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Getting DSs tested for what's triggering their 'hay-fever'?

(22 Posts)
Draylon Sun 03-Jan-16 11:14:59

I know that it's trivial when up against the sorts of proper, full-blown, life threatening allergies many people on this forum face on a daily basis, but I wasn't sure where else to post- children's health, maybe?

Anyway both DSs get sudden attacks of what seems to be hay-fever, sometimes every day, any time of the year. The attacks come on quite suddenly, apparently out of the blue; I have no idea what's triggering them, but the rarely are both DSs affected at the same time.

Hay-fever tablets can help, but these daily attacks are getting DS2, 14 quite 'down'. DS1 is, ftr, 16.

Both have very mild asthma, never had a proper attack as such; but both use the brown inhaler twice a day, one puff; DS2 has eczema, again, not particularly badly; neither has any food intolerances, thankfully.

So, my question is, the GP is highly unlikely to give me a referral to a child allergy clinic, which is fair enough; I know the waiting list, if we were on one, can be months- so can I get this done privately, and how do you check that it's a bona fide clinic, not someone trying to sell snake oil?

I would like to get to the bottom of this to see if it's something common and every-day that I could go some way towards eliminating.

We are near Southampton.


VegetablEsoup Sun 03-Jan-16 11:19:55

can they do a diary of the attacks?
writing down what common allergens they were exposed to prior the attack?

are their rooms clean? regularly hoovered and damp dusted?
bedding synthetic and bedding and covers regularly washed at high temperatures? matress turned and hoovered?

ppeatfruit Sat 09-Jan-16 13:38:49

It could be (normally is) dairy, or high acid forming foods like oranges\juice, tomatoes cashew nuts etc. DS has those hay fever symptoms when he encounters cats and controls it with a turmeric supplement. It works very well.

Draylon Sat 09-Jan-16 16:15:13

Ooh! Tell me about the tumeric!

ppeatfruit Sat 09-Jan-16 16:24:05

Well I take it mixed with olive oil in a paste with a large glass of water (I watch what I eat and know when I've had dairy and it stops the runny nose ,eyes, sneezing syndrome almost immediately!!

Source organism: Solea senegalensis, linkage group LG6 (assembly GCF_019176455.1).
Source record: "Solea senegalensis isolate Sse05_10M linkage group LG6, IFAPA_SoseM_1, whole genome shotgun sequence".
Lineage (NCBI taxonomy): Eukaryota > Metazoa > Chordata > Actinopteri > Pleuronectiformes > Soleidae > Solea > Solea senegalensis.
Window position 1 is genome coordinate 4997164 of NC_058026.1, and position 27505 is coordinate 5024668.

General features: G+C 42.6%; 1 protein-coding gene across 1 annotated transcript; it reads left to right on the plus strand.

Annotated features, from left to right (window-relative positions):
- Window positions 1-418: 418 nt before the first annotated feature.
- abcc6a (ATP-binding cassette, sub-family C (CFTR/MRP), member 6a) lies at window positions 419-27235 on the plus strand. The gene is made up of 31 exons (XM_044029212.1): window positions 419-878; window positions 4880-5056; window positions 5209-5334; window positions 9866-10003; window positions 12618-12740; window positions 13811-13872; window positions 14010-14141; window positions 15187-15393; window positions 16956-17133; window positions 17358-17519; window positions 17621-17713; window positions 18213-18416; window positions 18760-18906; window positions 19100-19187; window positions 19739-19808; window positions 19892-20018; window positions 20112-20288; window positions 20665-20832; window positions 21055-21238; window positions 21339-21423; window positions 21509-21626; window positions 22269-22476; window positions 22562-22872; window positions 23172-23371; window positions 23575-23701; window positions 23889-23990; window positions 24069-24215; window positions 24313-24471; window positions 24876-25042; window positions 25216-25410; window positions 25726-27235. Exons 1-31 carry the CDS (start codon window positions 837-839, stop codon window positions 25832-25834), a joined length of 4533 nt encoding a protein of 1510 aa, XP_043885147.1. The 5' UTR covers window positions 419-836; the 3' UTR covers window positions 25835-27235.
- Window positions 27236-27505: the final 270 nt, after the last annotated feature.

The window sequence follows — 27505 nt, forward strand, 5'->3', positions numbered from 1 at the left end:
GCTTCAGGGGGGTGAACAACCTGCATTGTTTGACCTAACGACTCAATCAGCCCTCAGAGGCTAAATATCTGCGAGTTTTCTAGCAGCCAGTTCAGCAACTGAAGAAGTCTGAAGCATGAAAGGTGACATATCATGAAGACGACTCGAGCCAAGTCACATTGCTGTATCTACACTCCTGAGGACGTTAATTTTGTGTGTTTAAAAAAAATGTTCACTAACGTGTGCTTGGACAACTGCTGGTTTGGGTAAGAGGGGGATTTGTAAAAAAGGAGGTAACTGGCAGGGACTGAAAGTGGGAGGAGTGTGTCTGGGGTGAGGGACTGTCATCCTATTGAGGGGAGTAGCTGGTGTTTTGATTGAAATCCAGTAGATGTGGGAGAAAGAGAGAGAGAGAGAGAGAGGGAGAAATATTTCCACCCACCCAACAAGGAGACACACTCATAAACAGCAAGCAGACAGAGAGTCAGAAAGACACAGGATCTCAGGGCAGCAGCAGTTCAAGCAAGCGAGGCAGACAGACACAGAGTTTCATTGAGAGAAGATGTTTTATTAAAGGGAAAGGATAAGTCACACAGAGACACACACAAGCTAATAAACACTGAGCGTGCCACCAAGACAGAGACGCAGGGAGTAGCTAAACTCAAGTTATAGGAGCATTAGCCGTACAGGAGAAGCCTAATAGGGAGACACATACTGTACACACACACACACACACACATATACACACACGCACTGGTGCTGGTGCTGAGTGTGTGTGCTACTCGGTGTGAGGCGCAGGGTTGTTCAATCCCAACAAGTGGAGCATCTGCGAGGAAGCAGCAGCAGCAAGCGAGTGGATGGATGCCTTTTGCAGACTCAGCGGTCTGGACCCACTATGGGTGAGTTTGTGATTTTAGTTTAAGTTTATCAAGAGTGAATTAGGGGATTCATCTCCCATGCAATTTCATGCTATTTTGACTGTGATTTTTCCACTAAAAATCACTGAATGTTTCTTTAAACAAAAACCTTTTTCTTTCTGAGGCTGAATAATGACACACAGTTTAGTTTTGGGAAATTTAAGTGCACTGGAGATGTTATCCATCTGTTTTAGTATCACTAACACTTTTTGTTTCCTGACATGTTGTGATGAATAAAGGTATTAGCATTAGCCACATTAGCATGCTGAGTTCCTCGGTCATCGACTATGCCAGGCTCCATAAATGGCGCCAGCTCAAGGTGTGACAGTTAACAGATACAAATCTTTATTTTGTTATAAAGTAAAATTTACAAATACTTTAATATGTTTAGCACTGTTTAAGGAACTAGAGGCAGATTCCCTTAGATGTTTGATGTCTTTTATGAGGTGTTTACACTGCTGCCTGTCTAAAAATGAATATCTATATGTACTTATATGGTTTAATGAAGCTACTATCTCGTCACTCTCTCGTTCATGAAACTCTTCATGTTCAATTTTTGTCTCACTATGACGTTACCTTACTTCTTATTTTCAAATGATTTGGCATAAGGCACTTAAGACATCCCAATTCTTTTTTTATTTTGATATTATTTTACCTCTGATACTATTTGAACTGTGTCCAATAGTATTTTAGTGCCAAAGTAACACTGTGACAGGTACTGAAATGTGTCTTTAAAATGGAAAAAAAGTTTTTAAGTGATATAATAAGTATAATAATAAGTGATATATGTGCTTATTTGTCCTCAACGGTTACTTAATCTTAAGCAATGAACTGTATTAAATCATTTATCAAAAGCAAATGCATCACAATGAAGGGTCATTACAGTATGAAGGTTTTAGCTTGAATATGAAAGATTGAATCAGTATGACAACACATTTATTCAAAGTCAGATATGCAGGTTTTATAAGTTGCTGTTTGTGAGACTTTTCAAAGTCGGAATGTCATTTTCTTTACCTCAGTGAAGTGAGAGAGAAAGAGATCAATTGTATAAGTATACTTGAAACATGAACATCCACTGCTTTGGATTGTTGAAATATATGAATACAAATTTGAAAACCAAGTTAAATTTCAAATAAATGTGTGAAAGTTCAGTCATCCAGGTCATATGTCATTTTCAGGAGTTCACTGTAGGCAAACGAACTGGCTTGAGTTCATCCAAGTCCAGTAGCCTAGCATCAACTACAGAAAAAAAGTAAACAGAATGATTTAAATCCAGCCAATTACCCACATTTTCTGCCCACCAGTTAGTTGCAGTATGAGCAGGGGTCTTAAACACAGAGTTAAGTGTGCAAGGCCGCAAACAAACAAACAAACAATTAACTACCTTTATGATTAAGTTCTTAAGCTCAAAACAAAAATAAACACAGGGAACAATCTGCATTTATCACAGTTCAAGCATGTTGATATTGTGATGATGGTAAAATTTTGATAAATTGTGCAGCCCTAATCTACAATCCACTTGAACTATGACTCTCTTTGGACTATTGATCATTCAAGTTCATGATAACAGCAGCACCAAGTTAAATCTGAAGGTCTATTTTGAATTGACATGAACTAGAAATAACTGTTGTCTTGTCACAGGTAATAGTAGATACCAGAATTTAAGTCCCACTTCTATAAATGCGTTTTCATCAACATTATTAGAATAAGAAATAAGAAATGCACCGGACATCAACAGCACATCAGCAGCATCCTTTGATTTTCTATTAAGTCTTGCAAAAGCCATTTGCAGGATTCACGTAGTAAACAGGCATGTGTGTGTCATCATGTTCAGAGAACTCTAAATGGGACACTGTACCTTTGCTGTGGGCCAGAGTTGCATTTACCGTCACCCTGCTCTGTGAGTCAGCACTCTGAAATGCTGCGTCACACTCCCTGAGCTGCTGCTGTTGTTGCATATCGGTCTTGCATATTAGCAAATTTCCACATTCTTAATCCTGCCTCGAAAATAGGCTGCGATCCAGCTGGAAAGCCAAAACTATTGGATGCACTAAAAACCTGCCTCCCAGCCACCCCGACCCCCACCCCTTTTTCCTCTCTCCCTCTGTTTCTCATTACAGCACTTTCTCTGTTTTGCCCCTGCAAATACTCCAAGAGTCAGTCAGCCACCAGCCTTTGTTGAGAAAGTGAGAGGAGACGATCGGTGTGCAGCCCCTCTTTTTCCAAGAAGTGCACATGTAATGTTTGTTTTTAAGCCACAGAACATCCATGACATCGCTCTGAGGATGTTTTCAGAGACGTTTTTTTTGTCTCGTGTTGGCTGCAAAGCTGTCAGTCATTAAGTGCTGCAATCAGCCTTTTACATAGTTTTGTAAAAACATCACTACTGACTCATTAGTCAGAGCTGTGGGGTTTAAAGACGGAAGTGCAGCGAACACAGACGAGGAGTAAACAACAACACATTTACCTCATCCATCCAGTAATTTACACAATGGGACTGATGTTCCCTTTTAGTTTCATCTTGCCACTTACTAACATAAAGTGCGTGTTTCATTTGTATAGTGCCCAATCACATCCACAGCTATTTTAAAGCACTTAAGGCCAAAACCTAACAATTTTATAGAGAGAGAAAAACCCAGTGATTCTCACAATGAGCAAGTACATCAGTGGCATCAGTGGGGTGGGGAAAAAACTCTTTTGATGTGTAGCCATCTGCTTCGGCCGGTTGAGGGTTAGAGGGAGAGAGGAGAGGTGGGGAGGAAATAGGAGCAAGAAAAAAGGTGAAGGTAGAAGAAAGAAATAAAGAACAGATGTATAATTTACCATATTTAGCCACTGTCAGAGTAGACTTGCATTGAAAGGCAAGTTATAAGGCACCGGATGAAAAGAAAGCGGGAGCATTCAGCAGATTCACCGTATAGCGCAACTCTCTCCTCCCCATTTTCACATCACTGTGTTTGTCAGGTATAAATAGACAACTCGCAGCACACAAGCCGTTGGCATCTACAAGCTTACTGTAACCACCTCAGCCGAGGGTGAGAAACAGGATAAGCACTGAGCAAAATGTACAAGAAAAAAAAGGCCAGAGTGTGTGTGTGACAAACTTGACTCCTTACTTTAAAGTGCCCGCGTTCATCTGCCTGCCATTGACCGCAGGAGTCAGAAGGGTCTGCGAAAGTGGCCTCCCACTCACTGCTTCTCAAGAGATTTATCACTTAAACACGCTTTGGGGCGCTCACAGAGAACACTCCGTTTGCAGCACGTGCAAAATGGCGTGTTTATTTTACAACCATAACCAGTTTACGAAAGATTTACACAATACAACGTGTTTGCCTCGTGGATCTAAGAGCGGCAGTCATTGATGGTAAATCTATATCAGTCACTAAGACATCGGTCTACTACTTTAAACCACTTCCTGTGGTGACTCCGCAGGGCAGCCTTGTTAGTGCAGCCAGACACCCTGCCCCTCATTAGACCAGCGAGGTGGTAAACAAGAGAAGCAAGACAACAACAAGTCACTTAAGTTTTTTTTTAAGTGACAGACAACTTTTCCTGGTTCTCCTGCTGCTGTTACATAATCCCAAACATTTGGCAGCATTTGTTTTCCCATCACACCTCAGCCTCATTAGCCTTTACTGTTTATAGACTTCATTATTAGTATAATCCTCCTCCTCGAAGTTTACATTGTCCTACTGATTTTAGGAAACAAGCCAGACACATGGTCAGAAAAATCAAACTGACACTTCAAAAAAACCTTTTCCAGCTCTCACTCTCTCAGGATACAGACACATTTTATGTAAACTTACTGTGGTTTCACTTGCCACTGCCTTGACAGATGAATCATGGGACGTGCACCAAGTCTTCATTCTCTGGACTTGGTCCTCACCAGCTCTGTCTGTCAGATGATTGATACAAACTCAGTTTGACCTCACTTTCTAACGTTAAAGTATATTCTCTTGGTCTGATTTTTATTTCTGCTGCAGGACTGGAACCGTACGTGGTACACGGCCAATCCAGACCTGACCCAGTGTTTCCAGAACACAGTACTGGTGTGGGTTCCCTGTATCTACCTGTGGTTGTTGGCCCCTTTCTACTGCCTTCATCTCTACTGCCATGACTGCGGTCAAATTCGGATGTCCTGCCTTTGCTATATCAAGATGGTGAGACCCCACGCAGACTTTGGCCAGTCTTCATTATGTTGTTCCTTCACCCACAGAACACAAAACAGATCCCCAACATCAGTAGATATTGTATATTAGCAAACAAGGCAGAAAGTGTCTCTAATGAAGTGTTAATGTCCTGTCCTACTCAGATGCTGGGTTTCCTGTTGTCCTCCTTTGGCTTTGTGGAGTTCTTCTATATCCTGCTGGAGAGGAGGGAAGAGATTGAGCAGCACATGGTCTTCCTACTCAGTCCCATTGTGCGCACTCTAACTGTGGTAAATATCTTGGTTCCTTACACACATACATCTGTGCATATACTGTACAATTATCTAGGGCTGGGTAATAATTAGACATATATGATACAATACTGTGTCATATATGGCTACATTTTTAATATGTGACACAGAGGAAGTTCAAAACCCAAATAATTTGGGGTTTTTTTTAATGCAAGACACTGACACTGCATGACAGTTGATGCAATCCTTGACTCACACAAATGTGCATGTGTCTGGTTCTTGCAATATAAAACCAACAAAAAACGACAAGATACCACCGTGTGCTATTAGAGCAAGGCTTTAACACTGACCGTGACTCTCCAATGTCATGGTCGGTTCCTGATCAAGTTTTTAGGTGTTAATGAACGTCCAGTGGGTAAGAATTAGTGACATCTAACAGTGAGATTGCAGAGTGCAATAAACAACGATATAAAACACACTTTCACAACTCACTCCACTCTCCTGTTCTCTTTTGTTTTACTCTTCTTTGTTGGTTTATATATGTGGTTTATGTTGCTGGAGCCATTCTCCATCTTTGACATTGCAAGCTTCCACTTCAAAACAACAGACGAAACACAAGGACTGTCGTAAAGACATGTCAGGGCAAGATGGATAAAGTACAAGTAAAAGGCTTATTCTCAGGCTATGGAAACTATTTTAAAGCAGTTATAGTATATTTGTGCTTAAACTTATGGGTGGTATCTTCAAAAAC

I made ds a tea from it with ginger and a bit of honey, the spice you can buy in Waitrose or anywhere , I like the organic one. Or you can take supplements from the Health food shop which you might find your teenagers more keen to take!

DarkChocolate100 Sat 09-Jan-16 17:36:30

Hi, I have always suffered from allergies (last 30 years or so) similar to those your describe, particularly triggered by dust and animals (and more recently hayfever). I recently changed my diet to exclude dairy and gluten and dont suffer these allergies at all now (previously had to take daily antihistamines). Will be interesting this year to see if I also dont get hayfever. Might be worth trying to cut these out for a week or so to see if it helps?

ppeatfruit Sun 10-Jan-16 09:59:35

Yes exactly DarkChocolate So few people think that their diet causes their problems!

TeddTess Sun 10-Jan-16 10:09:18

You can have blood tests to check for allergens. DD2 had it on the NHS as a baby and DD2 had them done as part of an ENT/hayfever consultation at the portland in London but most hospitals will do them. Just tell your GP you want blood tests.

by the way we cut out gluten in hayfever season. works a treat, better than anything else.

TeddTess Sun 10-Jan-16 10:10:41

DD1 i mean at the Portland. they have an allergy centre.

Eve Sun 10-Jan-16 10:22:54

Mr Mitchell at spire Southampton, sorted my sons allergy to dust mites in 1 appointment after years of being fobbed of my gps. DS had constant cough, cold, chest infections general run down etc.

ppeatfruit Sun 10-Jan-16 10:42:12

Draylon I just reread your post and noticed you mention mild asthma in you sons . DH completely cleared his by practicing the Buteyko method which is basically nose breathing not mouth breathing!!
The doctor couldn't believe it!

ppeatfruit Sun 10-Jan-16 10:42:56

Also ess. oil of peppermint is lovely for it.

Draylon Sun 10-Jan-16 14:23:43

Thanks all- I will give it all a go, including Mr Mitchell!

Snooksbury Sun 10-Jan-16 14:44:15

The paediatric allergy consultant at Southampton general works privately too & is really good. If you manahed to get an NHS referral you might well end up at his clinic, but if you can't you could go private, think he holds clinics at Wickham too. We saw him privately then now see him on the NHS. Here is his website